Plot: Tia (Celeste Desjardins) is battling some serious health concerns, as a number of brutal symptoms ravage her and the list of afflictions just seems to grow, with no real end in sight. Her skin has turned a sickly color, her memory is fading fast, and of late, her body reacts in strange ways to injuries, such as no signs of blood when her skin is damaged. Meanwhile, she finds herself with a strong hunger for brains, as she is indeed a zombie and when she consumes the animal brains, the pain eases up, but she knows it is just a temporary solution. Tia isn’t just going to let the disease consume her however, so she pushes forward in search of some kind of treatment or even cure, careful with who she reveals the truth to. But when she crosses paths with criminal teens, she finds herself in more trouble than ever, so can she fight off the zombie infection and solve a murder mystery at the same time?

Entertainment Value: If the premise of Zombie at 17 seems a little familiar, perhaps you have watched the television series iZombie, which I have to think was an obvious source of inspiration for this Lifetime original. The narrative is centered on Tia’s quest for both a cure and justice, but the murder mystery tends to get the real substance, with the zombie elements more of a background factor. Tia’s struggle with declining health and imminent zombie status are a constant presence, but don’t do much to push the story, which is where the murder investigation picks up the slack. In essence, this feels like an extended episode of iZombie and even glosses over some story threads, due to the limited run time available. I appreciated the attempts to give Tia some depth, but there are some dead ends in the narrative that seem like a waste, when more pertinent story elements could have been used. This is also much more serious and restrained than most Lifetime movies, so the melodrama and general craziness is low, while the horror side of the zombie thread is minimal. So even if you dislike zombies or horror in general, you can still appreciate Zombie at 17, I think. I found it to be a solid drama/mystery, but too slow and overly serious, well made to be sure, but not just not much fun and the story never reeled me in. But if you prefer the more serious, straight forward Lifetime style thrillers, you might find more to like here.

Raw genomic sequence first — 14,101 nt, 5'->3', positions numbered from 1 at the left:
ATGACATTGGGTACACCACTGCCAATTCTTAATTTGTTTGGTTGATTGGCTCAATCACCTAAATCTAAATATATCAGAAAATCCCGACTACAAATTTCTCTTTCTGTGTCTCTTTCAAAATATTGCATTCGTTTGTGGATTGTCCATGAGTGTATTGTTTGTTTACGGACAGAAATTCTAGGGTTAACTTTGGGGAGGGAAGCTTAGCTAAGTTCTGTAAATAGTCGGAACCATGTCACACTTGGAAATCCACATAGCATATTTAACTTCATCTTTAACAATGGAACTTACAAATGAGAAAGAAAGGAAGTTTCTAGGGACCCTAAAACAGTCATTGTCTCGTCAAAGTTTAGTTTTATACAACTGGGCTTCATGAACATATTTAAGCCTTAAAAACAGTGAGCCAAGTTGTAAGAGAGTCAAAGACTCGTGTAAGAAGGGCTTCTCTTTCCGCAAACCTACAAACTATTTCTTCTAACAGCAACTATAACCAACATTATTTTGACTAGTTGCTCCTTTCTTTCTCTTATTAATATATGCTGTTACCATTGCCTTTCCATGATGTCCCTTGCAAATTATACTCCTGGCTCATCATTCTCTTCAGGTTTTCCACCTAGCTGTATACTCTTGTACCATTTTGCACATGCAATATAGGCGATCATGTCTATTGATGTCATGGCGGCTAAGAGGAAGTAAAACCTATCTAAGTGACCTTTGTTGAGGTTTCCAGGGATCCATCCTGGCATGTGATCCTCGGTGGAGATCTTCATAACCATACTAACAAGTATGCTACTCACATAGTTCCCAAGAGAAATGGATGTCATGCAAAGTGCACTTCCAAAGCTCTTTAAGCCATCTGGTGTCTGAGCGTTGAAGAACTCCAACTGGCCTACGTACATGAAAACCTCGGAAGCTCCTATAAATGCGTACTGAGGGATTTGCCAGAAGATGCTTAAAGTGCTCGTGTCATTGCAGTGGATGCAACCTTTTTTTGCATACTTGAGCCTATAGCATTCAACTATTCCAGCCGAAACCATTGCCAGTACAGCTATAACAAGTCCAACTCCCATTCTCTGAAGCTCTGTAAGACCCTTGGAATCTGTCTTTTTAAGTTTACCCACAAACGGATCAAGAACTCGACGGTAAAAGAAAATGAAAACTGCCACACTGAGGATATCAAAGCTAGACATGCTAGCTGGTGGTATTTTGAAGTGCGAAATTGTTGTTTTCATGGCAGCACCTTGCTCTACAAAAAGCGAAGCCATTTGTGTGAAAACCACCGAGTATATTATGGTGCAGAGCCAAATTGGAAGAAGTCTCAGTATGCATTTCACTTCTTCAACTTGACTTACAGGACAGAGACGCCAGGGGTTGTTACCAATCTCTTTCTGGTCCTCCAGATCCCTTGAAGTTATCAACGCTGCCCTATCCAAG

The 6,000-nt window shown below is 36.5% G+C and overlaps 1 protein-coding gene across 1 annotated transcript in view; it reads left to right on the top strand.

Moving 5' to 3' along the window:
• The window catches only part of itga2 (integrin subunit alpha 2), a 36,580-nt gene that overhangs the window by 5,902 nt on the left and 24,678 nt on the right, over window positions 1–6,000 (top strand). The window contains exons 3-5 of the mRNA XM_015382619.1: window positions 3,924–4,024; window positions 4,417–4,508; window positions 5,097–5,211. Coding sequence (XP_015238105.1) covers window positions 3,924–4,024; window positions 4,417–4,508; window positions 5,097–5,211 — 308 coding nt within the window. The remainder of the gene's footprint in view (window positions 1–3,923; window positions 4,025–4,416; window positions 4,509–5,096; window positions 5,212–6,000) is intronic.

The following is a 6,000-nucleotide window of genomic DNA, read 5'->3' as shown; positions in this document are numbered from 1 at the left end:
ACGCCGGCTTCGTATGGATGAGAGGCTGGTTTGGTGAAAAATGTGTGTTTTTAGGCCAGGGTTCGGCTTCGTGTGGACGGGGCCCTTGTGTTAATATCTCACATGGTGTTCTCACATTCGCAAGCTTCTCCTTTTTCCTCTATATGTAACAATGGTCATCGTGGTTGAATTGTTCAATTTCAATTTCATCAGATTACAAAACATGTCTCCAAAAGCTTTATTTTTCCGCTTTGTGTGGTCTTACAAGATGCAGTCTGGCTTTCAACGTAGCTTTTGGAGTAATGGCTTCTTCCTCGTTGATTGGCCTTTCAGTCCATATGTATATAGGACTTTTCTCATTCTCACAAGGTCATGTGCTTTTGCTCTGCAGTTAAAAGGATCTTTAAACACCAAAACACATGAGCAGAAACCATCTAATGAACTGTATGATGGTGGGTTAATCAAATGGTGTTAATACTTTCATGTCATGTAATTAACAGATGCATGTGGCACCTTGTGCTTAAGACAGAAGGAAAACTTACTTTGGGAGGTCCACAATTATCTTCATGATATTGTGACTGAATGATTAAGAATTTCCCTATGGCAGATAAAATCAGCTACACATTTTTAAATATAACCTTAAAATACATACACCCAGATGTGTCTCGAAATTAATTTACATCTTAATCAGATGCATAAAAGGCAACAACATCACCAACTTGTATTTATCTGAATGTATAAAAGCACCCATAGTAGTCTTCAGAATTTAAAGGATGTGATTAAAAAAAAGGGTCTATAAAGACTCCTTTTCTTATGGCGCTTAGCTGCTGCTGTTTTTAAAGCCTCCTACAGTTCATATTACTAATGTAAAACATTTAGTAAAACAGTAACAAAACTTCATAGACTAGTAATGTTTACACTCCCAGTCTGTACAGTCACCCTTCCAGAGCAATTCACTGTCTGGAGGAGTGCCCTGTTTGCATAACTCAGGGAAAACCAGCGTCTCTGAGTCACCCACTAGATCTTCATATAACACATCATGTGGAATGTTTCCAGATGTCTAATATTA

The cast of Zombie at 17 is fine, but no one really stands out as memorable and I have to think the material could have better played to the strengths of the performers. The very serious tone doesn’t mesh well with the cast, which seems more suited for teen drama than this kind of material. So perhaps if the material would have dialed things up a touch and filtered in some melodrama, it could have masked the some of the weaker links in the lineup. Celeste Desjardins has the lead and she is passable, but doesn’t do a whole lot beyond look sick and deliver basic dialogue. The nature of the role seems poised to allow for some dramatic presence, but Desjardins plays it simple and doesn’t convey much. She is sincere and more than competent, but doesn’t make the most of the role and that dampens her performance. To be fair, no one really steps up to steal the show however, so even the mediocre efforts don’t stick out too much. The cast also includes Laurie Fortier, Seamus Patterson, Alanna Bale, Carson MacCormac, and Jack Britton.

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